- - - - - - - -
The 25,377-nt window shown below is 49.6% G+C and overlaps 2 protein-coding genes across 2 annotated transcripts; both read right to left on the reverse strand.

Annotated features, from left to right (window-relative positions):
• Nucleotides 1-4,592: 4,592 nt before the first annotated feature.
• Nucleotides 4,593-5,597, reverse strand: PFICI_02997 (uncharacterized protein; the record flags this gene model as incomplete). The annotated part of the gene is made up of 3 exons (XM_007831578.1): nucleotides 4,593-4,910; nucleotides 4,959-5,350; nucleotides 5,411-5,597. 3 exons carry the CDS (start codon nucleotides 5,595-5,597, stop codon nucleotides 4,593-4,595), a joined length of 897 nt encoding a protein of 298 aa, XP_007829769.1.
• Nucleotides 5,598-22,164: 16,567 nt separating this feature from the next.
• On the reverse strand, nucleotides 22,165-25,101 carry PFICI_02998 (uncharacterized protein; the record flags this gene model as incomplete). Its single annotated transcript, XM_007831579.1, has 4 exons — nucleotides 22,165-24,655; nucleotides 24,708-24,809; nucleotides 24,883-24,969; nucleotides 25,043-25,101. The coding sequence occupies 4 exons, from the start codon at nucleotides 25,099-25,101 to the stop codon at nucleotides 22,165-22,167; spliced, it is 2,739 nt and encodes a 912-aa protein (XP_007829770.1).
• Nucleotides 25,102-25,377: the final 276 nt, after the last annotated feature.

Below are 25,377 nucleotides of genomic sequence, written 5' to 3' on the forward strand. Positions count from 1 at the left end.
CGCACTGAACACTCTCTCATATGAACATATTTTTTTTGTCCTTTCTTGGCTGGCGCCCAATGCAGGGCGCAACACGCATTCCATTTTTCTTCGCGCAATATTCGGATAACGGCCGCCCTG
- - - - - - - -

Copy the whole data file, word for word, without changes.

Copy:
The 25,377-nt window shown below is 49.6% G+C and overlaps 2 protein-coding genes across 2 annotated transcripts; both read right to left on the reverse strand.

Annotated features, from left to right (window-relative positions):
• Nucleotides 1-4,592: 4,592 nt before the first annotated feature.
• Nucleotides 4,593-5,597, reverse strand: PFICI_02997 (uncharacterized protein; the record flags this gene model as incomplete). The annotated part of the gene is made up of 3 exons (XM_007831578.1): nucleotides 4,593-4,910; nucleotides 4,959-5,350; nucleotides 5,411-5,597. 3 exons carry the CDS (start codon nucleotides 5,595-5,597, stop codon nucleotides 4,593-4,595), a joined length of 897 nt encoding a protein of 298 aa, XP_007829769.1.
• Nucleotides 5,598-22,164: 16,567 nt separating this feature from the next.
• On the reverse strand, nucleotides 22,165-25,101 carry PFICI_02998 (uncharacterized protein; the record flags this gene model as incomplete). Its single annotated transcript, XM_007831579.1, has 4 exons — nucleotides 22,165-24,655; nucleotides 24,708-24,809; nucleotides 24,883-24,969; nucleotides 25,043-25,101. The coding sequence occupies 4 exons, from the start codon at nucleotides 25,099-25,101 to the stop codon at nucleotides 22,165-22,167; spliced, it is 2,739 nt and encodes a 912-aa protein (XP_007829770.1).
• Nucleotides 25,102-25,377: the final 276 nt, after the last annotated feature.

Below are 25,377 nucleotides of genomic sequence, written 5' to 3' on the forward strand. Positions count from 1 at the left end.
CGCACTGAACACTCTCTCATATGAACATATTTTTTTTGTCCTTTCTTGGCTGGCGCCCAATGCAGGGCGCAACACGCATTCCATTTTTCTTCGCGCAATATTCGGATAACGGCCGCCCTG